Some veterans of the Silicon Valley start-up wars applauded Microsoft’s maneuvering. “If you told me 10 years ago that a group of the smartest engineers in the land would evoke the threat, ‘Do what I say or I will go to work at Microsoft,’ I would not have believed you,” Bill Gurley, a general partner at Benchmark and an investor in Grubhub, Uber and Zillow, posted on X, adding “much credit to Satya.”

But others wondered what Microsoft was thinking in the first place by making such a big bet on OpenAI “without any real governance controls.”

“People say, ‘Economists don’t know why we’re unhappy? Just look at the prices!’ We’re looking at the prices, and we’re wondering, why are you buying so much stuff?”

Betsey Stevenson, an economist at the University of Michigan who worked in the Obama administration, on the disconnect between Americans’ perception of the economy and their actual experiences.

Goldman rethinks a golf deal

Goldman’s first big bet on sports sponsorship is coming to an end. The bank will not renew its endorsement deal with the golfer Patrick Cantlay, DealBook’s Lauren Hirsch is the first to report.

The deal was part of the bank’s consumer push. Goldman signed a three-year agreement with Cantlay in 2020, partly to help build brand awareness of Marcus, its online consumer banking service. Cantlay, currently ranked fifth in the world, wore a Marcus-branded hat during tournaments, and the two sides signed a new one-year deal at the start of 2023.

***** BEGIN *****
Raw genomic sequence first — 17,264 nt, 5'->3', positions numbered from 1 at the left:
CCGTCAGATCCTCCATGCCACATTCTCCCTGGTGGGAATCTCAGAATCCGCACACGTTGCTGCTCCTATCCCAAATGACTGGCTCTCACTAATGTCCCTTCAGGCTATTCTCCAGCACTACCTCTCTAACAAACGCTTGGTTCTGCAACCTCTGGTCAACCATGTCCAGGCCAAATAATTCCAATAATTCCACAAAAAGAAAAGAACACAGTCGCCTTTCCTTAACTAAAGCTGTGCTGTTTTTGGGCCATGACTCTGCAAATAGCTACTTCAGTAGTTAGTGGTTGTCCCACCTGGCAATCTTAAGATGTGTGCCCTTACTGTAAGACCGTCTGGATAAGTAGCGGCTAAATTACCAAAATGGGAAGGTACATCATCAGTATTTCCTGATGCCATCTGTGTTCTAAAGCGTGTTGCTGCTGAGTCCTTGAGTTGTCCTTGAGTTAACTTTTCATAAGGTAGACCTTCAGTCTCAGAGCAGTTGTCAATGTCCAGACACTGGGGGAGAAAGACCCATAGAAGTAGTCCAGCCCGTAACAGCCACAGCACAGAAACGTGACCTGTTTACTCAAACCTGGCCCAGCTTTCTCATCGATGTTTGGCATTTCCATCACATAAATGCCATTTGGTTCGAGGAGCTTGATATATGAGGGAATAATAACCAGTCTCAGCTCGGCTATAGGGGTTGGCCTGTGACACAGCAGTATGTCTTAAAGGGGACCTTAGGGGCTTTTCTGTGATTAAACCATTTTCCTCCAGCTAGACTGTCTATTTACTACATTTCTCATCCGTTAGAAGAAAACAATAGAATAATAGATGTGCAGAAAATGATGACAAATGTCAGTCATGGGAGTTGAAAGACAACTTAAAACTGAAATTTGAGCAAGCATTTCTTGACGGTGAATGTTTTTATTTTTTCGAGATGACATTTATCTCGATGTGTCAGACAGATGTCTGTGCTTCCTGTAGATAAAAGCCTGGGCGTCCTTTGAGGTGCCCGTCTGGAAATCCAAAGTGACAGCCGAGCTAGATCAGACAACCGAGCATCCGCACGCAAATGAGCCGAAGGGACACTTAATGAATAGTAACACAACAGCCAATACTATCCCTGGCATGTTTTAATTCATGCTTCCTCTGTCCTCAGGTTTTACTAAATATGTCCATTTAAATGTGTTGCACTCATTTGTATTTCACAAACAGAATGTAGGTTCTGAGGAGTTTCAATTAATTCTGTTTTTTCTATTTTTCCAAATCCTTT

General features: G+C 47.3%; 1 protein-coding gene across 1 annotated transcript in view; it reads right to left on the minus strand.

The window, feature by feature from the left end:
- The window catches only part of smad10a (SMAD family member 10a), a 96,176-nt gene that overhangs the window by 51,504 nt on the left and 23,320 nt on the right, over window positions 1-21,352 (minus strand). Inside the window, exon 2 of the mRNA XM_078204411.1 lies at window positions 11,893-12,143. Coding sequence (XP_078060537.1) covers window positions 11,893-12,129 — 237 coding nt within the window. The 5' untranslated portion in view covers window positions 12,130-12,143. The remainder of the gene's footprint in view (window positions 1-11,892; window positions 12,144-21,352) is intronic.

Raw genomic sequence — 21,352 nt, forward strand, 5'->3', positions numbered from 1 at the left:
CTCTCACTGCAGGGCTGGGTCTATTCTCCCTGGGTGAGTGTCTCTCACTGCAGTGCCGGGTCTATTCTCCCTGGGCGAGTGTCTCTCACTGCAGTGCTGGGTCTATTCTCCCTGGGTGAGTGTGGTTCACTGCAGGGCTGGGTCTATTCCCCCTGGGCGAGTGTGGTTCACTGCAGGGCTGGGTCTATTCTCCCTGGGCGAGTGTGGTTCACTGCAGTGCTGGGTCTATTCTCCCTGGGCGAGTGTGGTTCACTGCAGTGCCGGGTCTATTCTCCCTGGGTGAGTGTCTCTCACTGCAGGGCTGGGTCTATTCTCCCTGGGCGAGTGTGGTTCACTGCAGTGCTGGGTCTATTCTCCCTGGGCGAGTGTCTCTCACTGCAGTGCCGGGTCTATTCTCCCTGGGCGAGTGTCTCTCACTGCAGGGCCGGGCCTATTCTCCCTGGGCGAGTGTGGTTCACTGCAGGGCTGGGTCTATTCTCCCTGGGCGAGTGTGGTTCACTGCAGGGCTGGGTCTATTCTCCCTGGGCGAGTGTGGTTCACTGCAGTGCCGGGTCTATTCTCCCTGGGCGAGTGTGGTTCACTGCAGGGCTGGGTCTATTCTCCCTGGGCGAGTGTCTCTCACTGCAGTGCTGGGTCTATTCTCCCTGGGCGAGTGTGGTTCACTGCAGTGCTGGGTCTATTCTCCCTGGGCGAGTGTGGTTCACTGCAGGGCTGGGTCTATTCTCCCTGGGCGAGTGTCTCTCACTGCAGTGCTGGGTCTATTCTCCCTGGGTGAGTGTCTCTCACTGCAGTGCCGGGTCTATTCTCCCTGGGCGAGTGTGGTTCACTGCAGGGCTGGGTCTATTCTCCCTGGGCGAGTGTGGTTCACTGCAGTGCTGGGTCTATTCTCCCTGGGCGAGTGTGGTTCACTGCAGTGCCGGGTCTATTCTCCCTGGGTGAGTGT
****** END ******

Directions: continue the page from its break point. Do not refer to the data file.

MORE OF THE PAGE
But Goldman has pulled back from retail banking. The bank has sold off chunks of Marcus and restructured the business to refocus on its traditional investment banking and trading services. “We constantly evaluate the firm’s partnerships, and at this time, our logo will no longer appear on his hat,” Tony Fratto, a spokesman for Goldman Sachs, told DealBook.

Cantlay and Goldman will still have some links. He may still feature at the bank’s events going forward, a person familiar with the relationship told DealBook. And both Cantlay and Mark Flaherty, a Goldman director, sit on the PGA Tour’s board of directors, which is trying to navigate a partnership with Saudi Arabia’s sovereign wealth fund and courting new investors.



  • McDonald’s agreed to buy out Carlyle’s stake in the fast-food chain’s China business for about $1.8 billion. (Bloomberg)

  • The power utility NRG Energy will replace its C.E.O. and overhaul its board after a monthslong campaign by the activist investor Elliott Management. (FT)

  • Professional Fighters League, whose backers include Saudi Arabia’s sovereign wealth fund, agreed to buy a rival, Bellator, to better challenge the Ultimate Fighting Championship. (BBC)


  • The parent company of Truth Social, Donald Trump’s social network, sued 20 media publishers, accusing them of a “deliberate, malicious and coordinated attack.” (Bloomberg)

  • “How a crypto super PAC is trying to swing 2024” (Politico)

Best of the rest

  • TGL, the indoor golf league founded by Tiger Woods and Rory McIlroy, delayed its inaugural season by a year after its arena’s roof collapsed. (CNBC)

  • Eight years after retiring from “The Late Show,” David Letterman finally visited the late-night program he hosted for two decades. (NYT)